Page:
He stood at the window of the empty cafe and watched the activities in the square and he said that it was good that God kept the truths of life from the young as they were starting out or else they’d have no heart to start at all.
― Cormac McCarthy, All the Pretty Horses
Cormac McCarthy and I seem to have read the same page in the book of Life. And once again I am grateful that – except for a few charlatans who insist they can foretell the future – my journey through life plays out like a game of Blind Man’s Bluff, with surprises and sorrows around every bend in the road. I cannot skip ahead and spoil things by knowing what happens next, as I might do with a novel or a film. Frankly, I would not want to know what’s going to happen in my life.
There are no spoilers here, for good or ill.
Tragedy. Comedy. Drama.
Those three show up over and over again in any life.
Despite the slew of films which I’ve watched over my lifetime, films that usually end with happiness, Life doesn’t always work out the way a director directs the action. And that, right there, is why I – and many others – often gravitate to stories filled with predictable, warm-fuzzy endings.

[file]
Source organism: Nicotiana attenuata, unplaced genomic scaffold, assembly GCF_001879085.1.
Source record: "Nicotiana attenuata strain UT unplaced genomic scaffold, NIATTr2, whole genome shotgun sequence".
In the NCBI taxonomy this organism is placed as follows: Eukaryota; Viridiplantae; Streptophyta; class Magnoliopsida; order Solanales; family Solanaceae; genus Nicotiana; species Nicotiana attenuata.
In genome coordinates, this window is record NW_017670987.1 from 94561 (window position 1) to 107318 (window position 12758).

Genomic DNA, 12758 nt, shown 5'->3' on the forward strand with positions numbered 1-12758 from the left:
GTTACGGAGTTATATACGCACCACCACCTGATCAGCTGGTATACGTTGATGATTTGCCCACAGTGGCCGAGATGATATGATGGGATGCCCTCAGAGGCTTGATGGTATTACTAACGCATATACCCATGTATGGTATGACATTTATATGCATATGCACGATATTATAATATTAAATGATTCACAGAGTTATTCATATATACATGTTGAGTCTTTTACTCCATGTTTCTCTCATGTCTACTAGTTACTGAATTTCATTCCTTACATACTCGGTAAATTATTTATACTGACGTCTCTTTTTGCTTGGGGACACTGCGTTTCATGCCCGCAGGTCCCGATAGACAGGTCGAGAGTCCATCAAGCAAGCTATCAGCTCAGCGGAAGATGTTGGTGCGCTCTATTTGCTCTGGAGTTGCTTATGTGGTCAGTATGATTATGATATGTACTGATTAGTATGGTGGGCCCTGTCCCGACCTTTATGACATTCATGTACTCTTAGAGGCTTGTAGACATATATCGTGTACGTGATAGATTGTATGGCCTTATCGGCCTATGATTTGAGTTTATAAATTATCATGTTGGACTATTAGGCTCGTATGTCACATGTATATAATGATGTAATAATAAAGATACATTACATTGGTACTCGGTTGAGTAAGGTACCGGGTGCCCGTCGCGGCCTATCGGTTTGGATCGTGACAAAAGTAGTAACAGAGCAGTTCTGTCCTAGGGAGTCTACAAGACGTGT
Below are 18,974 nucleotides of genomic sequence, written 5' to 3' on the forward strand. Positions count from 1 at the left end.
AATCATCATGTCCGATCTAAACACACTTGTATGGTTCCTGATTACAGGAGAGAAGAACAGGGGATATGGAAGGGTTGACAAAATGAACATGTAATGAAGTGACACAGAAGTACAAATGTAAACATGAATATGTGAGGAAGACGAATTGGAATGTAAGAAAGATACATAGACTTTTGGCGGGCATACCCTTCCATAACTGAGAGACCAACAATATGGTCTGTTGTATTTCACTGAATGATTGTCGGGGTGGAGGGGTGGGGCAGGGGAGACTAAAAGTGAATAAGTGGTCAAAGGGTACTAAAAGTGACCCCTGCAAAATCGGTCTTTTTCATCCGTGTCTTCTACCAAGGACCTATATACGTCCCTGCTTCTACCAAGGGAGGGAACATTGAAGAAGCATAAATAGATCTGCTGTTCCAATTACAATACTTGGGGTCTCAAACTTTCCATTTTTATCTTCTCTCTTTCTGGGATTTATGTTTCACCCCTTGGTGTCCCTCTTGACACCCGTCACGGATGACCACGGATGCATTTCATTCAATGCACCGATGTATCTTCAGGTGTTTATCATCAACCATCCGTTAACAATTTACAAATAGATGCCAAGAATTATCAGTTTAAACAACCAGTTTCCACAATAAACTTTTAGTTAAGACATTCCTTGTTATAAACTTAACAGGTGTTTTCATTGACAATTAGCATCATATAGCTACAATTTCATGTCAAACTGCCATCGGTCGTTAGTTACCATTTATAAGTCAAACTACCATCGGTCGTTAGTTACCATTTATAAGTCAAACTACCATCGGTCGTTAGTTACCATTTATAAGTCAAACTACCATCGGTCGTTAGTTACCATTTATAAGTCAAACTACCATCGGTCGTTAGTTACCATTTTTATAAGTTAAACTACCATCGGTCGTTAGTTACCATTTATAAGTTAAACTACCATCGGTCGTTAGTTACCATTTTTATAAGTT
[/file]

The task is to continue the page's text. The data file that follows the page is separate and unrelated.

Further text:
Films play on the human yearning for good outcomes. Of course, not all films end well, showcasing as they do the burbling sewage that lies beneath the veneer of civilization. But many do offer some redemption, a tick of hope, a promise of future happiness.
Children deserve to enjoy a state of primeval innocence as long as possible. For all too soon, the apocalyptic Four Horsemen coming riding, crushing innocence with war, poverty, hunger, death.* Read Alan Gratz’s novel, Refugee, which confirms my statement about children’s inevitable exposure to the Four Horsemen.
There is one thing that is certain in Life: no one who emerges from the womb will avoid the rendezvous on the road to Samarra.**
*Traditional interpretation includes Conquest/Religion, War, Famine, and Death.